Friday, November 5, 2010

Double Trouble

I’ve had some knitting setbacks as of late – involving Boy 2’s easy raglan sweater and Pam’s piquant socks.

First, remember the sweater that wouldn’t fit over Boy 2’s head?IMG_7523I executed Plan B: adding a neckline again, this time an applied i-cord edging on size 10 needles (the sweater itself was on 9s).  The result looked acceptable…IMG_7524 …but it still doesn’t go over his head.  So I’m going to rip that out.

My next plan (Plan C) is to do what everyone says can’t be done.  I’m going to run a cable or a lifeline or something through a round of stitches 3 or 4 rows below the edge, and then CUT the preceding rounds out.  I think I’ll still have live stitches, and I’ll try again with the i-cord edging.

If that doesn’t work, I’ll just unravel the entire thing and start again (that would be Plan D).  The way I see it, it can’t hurt to try the crazy Plan C if Plan D is your only remaining option.

As for Pam’s socks… I have knit the leg and am poised to begin the heel flap, and they are simply too tight.  S1 couldn’t get them on at all.  I can get them on my ankle, but I know from experience that once I put a heel on these babies, they won’t fit anymore.  So they are going to be completely frogged.  Here is what I have so far:IMG_7526 I have not knit on these for about a week as I consider my next step.  First, I need to do more reading about how to knit colorwork.  I think I’ve been catching the long floats all wrong, but I’m not yet 100% certain of that.  I read this long blog post on dealing with floats, and I’ve determined that I’m definitely catching them too frequently.  I was worried about the really long floats – like 9-11 stitches long – and I would catch the float every 3-4 stitches.  But some Ravelry forum browsing indicated that with fingering weight yarn, I really needn’t catch floats unless they are more than 7 stitches (which some of mine would be).  Catching the floats, especially the way I’m doing it, tightens up the fabric.  It makes it really durable, but not very flexible.

As much as I hate to step back from Pam’s socks, I think I need to get out of the deep end of the pool and go back to the shallow end.  I’m not in the baby pool anymore, but I’m feeling decidedly out of my element.  So I’m going to READ more before casting on again, and I’m also consider knitting the Mad for Plaid socks before Pam’s socks:PlaidBIGpurple

Mad for Plaid will give me a chance to practice stranded knitting but it’s an intermediate step, in terms of difficulty.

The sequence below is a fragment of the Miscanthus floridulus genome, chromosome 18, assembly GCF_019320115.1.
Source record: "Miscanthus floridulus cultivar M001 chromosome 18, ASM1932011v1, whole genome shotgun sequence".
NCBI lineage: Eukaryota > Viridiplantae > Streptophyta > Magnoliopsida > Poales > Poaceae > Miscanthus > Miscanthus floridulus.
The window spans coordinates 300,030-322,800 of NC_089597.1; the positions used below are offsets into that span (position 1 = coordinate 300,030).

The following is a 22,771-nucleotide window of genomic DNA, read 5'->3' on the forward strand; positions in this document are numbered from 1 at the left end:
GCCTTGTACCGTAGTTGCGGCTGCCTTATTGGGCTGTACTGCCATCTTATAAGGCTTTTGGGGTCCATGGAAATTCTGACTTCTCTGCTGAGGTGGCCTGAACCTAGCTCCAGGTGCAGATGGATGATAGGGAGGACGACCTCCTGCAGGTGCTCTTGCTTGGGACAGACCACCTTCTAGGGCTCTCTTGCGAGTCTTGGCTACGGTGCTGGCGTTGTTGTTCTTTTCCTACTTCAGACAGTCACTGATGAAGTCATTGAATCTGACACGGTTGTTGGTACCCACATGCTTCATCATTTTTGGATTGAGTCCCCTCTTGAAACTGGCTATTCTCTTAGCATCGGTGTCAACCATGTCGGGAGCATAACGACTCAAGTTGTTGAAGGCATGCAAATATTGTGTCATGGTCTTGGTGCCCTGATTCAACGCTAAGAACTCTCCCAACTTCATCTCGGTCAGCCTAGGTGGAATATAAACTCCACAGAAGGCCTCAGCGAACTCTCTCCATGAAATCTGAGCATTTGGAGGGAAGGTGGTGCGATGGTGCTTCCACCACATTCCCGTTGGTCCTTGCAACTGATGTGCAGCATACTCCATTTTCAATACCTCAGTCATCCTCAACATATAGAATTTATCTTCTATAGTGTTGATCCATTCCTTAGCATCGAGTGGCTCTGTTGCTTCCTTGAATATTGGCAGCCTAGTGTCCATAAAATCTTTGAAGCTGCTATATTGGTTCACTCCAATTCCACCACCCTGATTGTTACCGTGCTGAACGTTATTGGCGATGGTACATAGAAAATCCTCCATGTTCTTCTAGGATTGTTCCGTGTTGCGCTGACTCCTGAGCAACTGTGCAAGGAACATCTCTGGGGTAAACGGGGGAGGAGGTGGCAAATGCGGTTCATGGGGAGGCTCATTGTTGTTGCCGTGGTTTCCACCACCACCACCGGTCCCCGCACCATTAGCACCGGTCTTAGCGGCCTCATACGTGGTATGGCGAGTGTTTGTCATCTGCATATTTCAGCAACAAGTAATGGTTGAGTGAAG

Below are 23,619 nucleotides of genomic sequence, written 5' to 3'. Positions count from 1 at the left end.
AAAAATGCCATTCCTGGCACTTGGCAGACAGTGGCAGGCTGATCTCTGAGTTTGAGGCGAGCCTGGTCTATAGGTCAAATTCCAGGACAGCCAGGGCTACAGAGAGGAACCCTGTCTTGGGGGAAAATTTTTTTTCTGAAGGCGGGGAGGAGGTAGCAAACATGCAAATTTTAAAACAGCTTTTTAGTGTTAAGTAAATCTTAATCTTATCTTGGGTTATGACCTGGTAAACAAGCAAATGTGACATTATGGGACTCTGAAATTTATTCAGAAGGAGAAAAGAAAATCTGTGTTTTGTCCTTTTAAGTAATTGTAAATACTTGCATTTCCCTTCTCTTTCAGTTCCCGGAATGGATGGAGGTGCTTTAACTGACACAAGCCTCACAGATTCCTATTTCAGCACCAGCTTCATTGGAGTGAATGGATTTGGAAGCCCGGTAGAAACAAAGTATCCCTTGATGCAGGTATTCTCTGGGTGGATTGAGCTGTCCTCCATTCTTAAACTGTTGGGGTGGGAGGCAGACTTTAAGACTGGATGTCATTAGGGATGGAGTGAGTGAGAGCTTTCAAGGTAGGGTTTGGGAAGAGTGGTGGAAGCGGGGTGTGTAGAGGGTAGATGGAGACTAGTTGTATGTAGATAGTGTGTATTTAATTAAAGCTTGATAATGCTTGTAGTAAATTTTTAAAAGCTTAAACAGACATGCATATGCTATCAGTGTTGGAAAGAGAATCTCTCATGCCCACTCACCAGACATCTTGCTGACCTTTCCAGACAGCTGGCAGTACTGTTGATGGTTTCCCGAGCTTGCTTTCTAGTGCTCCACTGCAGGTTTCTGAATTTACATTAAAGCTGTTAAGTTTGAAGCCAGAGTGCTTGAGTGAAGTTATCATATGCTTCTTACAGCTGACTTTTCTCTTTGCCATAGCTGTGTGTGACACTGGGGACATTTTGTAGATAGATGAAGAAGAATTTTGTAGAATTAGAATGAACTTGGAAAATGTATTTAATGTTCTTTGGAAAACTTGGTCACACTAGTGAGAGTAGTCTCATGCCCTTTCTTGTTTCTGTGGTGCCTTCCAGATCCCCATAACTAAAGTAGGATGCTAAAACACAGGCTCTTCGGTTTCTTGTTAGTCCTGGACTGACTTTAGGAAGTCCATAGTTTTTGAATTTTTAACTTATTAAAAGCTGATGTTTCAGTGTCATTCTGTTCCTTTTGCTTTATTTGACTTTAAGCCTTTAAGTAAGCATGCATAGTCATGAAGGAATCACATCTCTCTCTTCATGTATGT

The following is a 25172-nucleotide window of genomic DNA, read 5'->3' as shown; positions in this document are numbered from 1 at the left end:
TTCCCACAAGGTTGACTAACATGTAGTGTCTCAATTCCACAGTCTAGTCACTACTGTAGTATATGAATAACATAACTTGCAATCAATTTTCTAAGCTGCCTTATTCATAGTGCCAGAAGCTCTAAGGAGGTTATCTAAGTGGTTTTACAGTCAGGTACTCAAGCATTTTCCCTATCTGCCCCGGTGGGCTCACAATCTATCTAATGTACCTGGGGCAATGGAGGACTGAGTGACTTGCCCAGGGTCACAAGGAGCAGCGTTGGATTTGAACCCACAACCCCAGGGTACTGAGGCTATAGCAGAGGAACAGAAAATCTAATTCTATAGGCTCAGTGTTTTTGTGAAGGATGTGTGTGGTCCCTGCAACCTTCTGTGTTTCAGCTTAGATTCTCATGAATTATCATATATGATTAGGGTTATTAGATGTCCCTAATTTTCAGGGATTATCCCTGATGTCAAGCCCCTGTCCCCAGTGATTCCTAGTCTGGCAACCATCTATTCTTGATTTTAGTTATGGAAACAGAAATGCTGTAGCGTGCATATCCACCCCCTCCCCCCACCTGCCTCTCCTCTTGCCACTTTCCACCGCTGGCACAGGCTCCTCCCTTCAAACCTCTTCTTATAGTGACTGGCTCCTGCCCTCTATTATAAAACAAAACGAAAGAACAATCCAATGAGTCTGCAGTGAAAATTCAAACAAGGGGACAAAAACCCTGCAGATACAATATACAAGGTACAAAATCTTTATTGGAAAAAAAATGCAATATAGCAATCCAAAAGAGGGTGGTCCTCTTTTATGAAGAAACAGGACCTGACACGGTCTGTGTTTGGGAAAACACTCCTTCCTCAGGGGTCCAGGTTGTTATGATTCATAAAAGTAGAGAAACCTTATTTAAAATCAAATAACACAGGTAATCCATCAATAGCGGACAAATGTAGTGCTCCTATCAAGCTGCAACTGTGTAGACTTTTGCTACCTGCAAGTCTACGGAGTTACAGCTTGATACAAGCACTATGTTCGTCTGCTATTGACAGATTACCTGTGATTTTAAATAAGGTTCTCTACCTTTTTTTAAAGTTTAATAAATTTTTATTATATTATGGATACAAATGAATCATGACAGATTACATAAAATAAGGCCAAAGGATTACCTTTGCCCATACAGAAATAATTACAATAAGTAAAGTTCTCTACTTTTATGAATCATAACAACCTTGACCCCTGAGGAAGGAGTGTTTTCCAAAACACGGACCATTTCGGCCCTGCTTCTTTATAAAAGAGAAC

If anyone has recommendations for a good book or website about stranded knitting, I’m very open to suggestions!


  1. I've only tried stranded socks once, and I got so frustrated that I eventually gave up and duplicate stitched the design, so I don't have any good practical advice. I rely on this site quite a bit so maybe it will help: In paragraph 7, she recommends knitting the item inside out so the floats go around the outside instead of the inside, which certainly sounds logical. Good luck with your socks & sweater!

  2. I love the pattern and I love the colors but if I may be so bold: neither belong on a foot. I know that your stamina and tolerance for frustration might be far greater than mine, but I would make it into a scarf and find Pam a different pair of socks!

  3. The only stranded sock I've made (the ones that used Merike Saarniit's patent stitch) were snug, too. I don't know that I have any tips. I suppose you could try making a larger size.

    For catching floats, this video from Philosopher's Wool shows their technique. I use it to remember how to do it. They recommend catching any float that is 3 stitches or longer. A bit excessive, if you ask me. Ann Feitelson in The Art of Fair Isle Knitting (my go to book), doesn't recommend catching floats at all, unless knitting for infants.

    And you might get a bit of ease from blocking. But I wouldn't rely on that too much.

  4. Ooh -- and I like plan C! After you cut, are you going to head back up toward the neck any? It would be interesting to see how the increases, which in the new direction would be decreases, would match up. I like the applied I-cord collar. I say cut!

  5. Bonny - I finally sat down and really read the post you linked to, and it was really helpful!

    Steven - thanks for sending that video link. I've seen the Philosopher's Wool video mentioned before but the link was dead and I hadn't yet tried to track it down again.

    All - I think I will make a crazy colorwork felted bag next in order to practice some of these techniques. Mistakes won't show after it's felted. THEN I can return my attention to socks...

    (Kris - I'm not quite ready to let that pattern beat me!)